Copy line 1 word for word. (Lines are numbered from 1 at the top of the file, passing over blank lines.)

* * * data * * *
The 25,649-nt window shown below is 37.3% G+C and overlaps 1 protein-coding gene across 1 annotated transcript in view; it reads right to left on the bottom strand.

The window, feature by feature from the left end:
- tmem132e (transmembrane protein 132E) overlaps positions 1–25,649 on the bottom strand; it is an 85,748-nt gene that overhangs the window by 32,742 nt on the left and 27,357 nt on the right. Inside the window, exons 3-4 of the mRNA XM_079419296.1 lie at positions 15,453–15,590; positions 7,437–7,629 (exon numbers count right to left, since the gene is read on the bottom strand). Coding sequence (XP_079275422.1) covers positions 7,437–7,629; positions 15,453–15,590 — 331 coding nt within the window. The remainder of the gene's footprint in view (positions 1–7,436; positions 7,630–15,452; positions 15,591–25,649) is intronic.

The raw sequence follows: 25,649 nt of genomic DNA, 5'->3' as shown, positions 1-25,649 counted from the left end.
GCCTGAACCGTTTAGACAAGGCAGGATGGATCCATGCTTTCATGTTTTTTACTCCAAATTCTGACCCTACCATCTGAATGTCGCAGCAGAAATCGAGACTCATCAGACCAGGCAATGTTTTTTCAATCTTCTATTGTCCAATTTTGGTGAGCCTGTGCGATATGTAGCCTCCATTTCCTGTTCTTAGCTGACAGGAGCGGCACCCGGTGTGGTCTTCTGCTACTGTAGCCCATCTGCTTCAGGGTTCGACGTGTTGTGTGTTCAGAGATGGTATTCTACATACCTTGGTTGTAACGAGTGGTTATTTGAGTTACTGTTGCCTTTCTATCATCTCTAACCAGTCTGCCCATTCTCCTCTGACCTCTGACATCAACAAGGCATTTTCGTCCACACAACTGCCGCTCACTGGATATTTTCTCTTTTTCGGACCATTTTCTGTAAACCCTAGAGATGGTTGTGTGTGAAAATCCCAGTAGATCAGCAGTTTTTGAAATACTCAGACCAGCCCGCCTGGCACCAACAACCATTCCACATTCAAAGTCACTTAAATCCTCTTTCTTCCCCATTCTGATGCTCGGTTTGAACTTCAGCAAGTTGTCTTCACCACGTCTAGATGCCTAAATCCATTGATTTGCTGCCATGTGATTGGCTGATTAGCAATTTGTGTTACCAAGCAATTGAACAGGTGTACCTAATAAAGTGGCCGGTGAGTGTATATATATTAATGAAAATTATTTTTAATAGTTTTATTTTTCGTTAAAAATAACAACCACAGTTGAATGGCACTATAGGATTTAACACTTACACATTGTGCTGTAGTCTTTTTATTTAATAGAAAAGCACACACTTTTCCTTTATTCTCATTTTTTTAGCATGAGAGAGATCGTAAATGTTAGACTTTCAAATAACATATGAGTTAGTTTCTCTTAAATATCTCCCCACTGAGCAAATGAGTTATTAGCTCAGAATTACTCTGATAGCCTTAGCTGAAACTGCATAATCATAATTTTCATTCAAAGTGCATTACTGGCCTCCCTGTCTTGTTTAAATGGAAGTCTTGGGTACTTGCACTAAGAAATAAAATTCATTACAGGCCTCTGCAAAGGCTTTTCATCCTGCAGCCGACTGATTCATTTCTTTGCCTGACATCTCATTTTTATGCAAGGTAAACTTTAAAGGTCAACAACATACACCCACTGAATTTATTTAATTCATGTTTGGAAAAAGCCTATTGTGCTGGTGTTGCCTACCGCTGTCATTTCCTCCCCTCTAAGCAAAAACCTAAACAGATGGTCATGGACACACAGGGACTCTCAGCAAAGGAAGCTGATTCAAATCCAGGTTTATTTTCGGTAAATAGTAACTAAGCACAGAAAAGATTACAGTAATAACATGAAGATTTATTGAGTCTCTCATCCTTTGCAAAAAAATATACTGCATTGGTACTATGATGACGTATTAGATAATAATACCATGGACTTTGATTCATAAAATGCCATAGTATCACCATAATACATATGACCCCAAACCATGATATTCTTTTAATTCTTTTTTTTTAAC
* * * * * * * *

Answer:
The 25,649-nt window shown below is 37.3% G+C and overlaps 1 protein-coding gene across 1 annotated transcript in view; it reads right to left on the bottom strand.